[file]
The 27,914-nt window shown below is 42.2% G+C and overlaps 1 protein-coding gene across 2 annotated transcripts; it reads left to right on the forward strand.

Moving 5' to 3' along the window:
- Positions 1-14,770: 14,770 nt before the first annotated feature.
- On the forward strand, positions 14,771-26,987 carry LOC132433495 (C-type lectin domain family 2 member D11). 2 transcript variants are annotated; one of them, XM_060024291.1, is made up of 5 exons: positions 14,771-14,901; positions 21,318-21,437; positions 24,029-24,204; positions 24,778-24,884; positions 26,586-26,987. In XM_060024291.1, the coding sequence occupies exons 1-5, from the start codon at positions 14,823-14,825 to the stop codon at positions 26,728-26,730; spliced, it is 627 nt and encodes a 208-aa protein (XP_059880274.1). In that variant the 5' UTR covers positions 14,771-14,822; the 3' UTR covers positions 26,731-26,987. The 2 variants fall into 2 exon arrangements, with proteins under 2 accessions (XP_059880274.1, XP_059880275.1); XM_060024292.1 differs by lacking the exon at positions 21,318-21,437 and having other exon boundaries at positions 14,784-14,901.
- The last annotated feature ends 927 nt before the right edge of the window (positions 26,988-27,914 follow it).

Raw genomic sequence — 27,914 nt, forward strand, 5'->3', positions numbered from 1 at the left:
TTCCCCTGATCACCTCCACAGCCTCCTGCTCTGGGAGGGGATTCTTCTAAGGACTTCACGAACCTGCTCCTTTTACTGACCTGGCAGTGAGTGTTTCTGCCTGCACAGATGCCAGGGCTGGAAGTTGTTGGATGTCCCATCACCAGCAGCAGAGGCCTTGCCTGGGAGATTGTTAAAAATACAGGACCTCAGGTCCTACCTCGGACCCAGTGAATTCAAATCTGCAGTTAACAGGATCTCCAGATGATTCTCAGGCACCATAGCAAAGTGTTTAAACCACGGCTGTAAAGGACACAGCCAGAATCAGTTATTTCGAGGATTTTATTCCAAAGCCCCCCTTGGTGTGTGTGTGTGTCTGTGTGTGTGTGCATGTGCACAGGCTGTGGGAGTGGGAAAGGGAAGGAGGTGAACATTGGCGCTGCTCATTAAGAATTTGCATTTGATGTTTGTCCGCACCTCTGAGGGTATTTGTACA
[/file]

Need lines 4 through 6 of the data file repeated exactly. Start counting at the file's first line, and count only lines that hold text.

- On the forward strand, positions 14,771-26,987 carry LOC132433495 (C-type lectin domain family 2 member D11). 2 transcript variants are annotated; one of them, XM_060024291.1, is made up of 5 exons: positions 14,771-14,901; positions 21,318-21,437; positions 24,029-24,204; positions 24,778-24,884; positions 26,586-26,987. In XM_060024291.1, the coding sequence occupies exons 1-5, from the start codon at positions 14,823-14,825 to the stop codon at positions 26,728-26,730; spliced, it is 627 nt and encodes a 208-aa protein (XP_059880274.1). In that variant the 5' UTR covers positions 14,771-14,822; the 3' UTR covers positions 26,731-26,987. The 2 variants fall into 2 exon arrangements, with proteins under 2 accessions (XP_059880274.1, XP_059880275.1); XM_060024292.1 differs by lacking the exon at positions 21,318-21,437 and having other exon boundaries at positions 14,784-14,901.
- The last annotated feature ends 927 nt before the right edge of the window (positions 26,988-27,914 follow it).

Raw genomic sequence — 27,914 nt, forward strand, 5'->3', positions numbered from 1 at the left: